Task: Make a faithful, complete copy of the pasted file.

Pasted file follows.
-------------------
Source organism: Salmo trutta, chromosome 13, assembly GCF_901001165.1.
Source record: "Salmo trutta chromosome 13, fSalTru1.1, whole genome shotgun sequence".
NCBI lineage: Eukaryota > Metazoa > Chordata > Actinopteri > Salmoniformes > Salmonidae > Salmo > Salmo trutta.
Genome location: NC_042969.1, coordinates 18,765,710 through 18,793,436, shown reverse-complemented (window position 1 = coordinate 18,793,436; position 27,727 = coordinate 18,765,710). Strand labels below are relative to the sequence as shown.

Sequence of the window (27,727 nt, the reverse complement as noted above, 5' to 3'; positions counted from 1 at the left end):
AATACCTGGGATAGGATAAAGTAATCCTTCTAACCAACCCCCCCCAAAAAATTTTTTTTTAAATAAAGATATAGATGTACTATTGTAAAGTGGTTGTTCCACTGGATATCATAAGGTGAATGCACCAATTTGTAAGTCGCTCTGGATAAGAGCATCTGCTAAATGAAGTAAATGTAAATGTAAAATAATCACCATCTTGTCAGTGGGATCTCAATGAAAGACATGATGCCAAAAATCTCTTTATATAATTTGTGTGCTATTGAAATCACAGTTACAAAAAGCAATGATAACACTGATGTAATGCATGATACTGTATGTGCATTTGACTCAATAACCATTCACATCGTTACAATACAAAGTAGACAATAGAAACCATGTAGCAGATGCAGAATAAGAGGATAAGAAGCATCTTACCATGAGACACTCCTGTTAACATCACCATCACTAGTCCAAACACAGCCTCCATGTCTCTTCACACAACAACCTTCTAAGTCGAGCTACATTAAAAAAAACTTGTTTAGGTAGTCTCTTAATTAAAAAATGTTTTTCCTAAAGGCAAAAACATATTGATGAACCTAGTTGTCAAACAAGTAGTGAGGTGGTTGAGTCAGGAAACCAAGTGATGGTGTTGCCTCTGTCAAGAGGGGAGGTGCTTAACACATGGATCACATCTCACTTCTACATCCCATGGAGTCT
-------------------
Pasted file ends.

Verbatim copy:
Source organism: Salmo trutta, chromosome 13, assembly GCF_901001165.1.
Source record: "Salmo trutta chromosome 13, fSalTru1.1, whole genome shotgun sequence".
NCBI lineage: Eukaryota > Metazoa > Chordata > Actinopteri > Salmoniformes > Salmonidae > Salmo > Salmo trutta.
Genome location: NC_042969.1, coordinates 18,765,710 through 18,793,436, shown reverse-complemented (window position 1 = coordinate 18,793,436; position 27,727 = coordinate 18,765,710). Strand labels below are relative to the sequence as shown.

Sequence of the window (27,727 nt, the reverse complement as noted above, 5' to 3'; positions counted from 1 at the left end):
AATACCTGGGATAGGATAAAGTAATCCTTCTAACCAACCCCCCCCAAAAAATTTTTTTTTAAATAAAGATATAGATGTACTATTGTAAAGTGGTTGTTCCACTGGATATCATAAGGTGAATGCACCAATTTGTAAGTCGCTCTGGATAAGAGCATCTGCTAAATGAAGTAAATGTAAATGTAAAATAATCACCATCTTGTCAGTGGGATCTCAATGAAAGACATGATGCCAAAAATCTCTTTATATAATTTGTGTGCTATTGAAATCACAGTTACAAAAAGCAATGATAACACTGATGTAATGCATGATACTGTATGTGCATTTGACTCAATAACCATTCACATCGTTACAATACAAAGTAGACAATAGAAACCATGTAGCAGATGCAGAATAAGAGGATAAGAAGCATCTTACCATGAGACACTCCTGTTAACATCACCATCACTAGTCCAAACACAGCCTCCATGTCTCTTCACACAACAACCTTCTAAGTCGAGCTACATTAAAAAAAACTTGTTTAGGTAGTCTCTTAATTAAAAAATGTTTTTCCTAAAGGCAAAAACATATTGATGAACCTAGTTGTCAAACAAGTAGTGAGGTGGTTGAGTCAGGAAACCAAGTGATGGTGTTGCCTCTGTCAAGAGGGGAGGTGCTTAACACATGGATCACATCTCACTTCTACATCCCATGGAGTCT